Let’s remember the real reason for Memorial Day (not just a day that we get off of work). Memorial Day, originally called Decoration Day, is a day of remembrance for those who have died in our nation’s service. There are many stories as to its actual beginnings, with over two dozen cities and towns laying claim to being the birthplace of Memorial Day. It is not important who was the very first, what is important is that Memorial Day was established. Memorial Day is not about division. It is about reconciliation; it is about coming together to honor those who gave their all. Memorial Day was officially proclaimed on 5 May 1868 by General John Logan, national commander of the Grand Army of the Republic, in his General Order No. 11, and was first observed on 30 May 1868, when flowers were placed on the graves of Union and Confederate soldiers at Arlington National Cemetery. The first state to officially recognize the holiday was New York in 1873. By 1890 it was recognized by all of the northern states. The South refused to acknowledge the day, honoring their dead on separate days until after World War I (when the holiday changed from honoring just those who died fighting in the Civil War to honoring Americans who died fighting in any war). It is now celebrated in almost every State on the last Monday in May (passed by Congress with the National Holiday Act of 1971 (P.L. 90 – 363) to ensure a three day weekend for Federal holidays).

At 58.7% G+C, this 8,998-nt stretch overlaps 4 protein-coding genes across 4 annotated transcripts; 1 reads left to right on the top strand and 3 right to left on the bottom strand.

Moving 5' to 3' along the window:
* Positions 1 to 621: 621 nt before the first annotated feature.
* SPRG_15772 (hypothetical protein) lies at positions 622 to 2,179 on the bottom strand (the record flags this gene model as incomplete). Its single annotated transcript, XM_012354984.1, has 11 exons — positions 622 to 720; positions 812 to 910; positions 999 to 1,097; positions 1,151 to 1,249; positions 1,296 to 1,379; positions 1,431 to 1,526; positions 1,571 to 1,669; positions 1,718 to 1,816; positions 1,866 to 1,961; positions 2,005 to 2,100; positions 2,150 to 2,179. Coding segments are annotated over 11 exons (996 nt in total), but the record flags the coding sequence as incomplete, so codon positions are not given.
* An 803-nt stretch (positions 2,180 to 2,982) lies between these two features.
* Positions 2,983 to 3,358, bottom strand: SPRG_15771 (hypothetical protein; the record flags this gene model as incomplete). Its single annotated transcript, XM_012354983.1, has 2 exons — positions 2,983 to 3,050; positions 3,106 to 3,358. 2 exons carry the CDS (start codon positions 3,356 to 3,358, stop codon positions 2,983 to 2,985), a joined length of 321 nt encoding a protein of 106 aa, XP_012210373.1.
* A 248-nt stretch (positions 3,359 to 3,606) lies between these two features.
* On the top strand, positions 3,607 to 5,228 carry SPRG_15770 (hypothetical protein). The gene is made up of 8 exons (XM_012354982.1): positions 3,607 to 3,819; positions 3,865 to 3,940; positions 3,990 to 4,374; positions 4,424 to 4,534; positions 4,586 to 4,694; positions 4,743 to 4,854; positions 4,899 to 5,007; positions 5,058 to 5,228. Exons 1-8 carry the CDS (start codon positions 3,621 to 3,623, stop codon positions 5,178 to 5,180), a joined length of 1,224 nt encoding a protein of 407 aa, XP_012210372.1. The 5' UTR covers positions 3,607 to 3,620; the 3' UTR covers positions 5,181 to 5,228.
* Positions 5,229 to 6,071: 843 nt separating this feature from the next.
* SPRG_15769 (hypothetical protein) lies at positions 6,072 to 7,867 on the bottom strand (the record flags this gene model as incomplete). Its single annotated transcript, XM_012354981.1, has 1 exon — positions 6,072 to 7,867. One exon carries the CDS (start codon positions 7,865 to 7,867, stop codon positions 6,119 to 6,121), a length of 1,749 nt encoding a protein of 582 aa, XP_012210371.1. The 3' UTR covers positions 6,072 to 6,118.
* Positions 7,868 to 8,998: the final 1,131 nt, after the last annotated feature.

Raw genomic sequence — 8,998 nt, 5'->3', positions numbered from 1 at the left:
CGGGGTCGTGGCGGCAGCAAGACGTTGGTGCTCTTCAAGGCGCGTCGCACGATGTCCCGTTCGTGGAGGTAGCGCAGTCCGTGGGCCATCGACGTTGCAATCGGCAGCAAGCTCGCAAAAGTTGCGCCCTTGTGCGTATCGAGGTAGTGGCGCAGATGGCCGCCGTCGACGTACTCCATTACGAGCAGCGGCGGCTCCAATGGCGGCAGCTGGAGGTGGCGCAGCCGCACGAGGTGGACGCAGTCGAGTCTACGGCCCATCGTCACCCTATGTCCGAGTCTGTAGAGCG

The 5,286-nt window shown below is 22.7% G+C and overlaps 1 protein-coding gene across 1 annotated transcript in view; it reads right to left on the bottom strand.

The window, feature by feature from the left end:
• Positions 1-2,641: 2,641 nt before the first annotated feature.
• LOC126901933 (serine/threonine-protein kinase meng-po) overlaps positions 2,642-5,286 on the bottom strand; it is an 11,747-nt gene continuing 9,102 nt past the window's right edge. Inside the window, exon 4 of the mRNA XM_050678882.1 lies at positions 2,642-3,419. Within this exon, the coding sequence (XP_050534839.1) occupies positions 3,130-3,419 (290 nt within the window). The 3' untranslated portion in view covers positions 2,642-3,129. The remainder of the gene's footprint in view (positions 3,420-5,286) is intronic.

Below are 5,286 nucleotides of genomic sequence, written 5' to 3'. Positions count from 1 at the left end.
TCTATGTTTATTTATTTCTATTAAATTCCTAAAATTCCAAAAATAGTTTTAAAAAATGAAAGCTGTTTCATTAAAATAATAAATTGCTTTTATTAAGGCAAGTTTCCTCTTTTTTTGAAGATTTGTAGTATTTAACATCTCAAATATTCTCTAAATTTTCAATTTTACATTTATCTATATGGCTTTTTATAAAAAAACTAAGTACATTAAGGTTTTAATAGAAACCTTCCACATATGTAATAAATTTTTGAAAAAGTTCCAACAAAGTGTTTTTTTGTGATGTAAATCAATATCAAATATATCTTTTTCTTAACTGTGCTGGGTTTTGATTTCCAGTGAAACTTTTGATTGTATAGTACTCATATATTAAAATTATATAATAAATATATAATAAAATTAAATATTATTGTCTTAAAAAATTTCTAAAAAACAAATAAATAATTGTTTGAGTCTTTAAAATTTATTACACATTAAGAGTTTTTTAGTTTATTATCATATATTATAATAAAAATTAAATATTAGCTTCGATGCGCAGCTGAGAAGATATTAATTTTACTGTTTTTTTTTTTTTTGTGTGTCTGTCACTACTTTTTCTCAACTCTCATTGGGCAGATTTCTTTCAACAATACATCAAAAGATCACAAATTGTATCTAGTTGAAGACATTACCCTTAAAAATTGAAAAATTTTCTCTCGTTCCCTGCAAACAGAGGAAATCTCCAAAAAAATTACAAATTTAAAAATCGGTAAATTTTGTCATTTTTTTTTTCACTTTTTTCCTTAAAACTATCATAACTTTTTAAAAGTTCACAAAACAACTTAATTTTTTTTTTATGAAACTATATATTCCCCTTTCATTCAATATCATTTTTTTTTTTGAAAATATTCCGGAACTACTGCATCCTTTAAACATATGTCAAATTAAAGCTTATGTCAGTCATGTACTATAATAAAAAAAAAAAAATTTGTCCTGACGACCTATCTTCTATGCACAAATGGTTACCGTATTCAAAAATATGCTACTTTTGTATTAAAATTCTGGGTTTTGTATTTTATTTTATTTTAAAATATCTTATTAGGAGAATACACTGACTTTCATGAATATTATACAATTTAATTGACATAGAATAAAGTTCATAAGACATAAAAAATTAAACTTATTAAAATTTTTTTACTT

One place you can go to pay your respects to those who have served our country is Abraham Lincoln National Cemetery. The Abraham Lincoln National Cemetery is located in Elwood IL (which is about an hour outside of the city). The Abraham Lincoln National Cemetery lies in the northwestern area of the former Joliet Army Ammunition Plant, approximately 50 miles south of Chicago. Abraham Lincoln National Cemetery is named after the 16th President of the United States and founder of the National Cemeteries. In the midst of the Civil War, on July 17, 1862 President Lincoln’s signature enacted the law authorizing the establishment of national cemeteries “… for the soldiers who die in the service of the country.” During the Civil War there were 14 national cemeteries opened pursuant of this legislation. President Lincoln’s legacy is especially important to the people of Illinois, where he worked and lived. Lincoln is remembered for his successful law practice and elected service as a resident of Illinois. He served as an Illinois State Assemblyman and an Illinois Representative during the 13th Congress, prior to his election as 16th President of the United States. Lincoln is buried in the Oak Ridge Cemetery near the State Capital in Springfield, Illinois, where many additional sites of historical interest are located.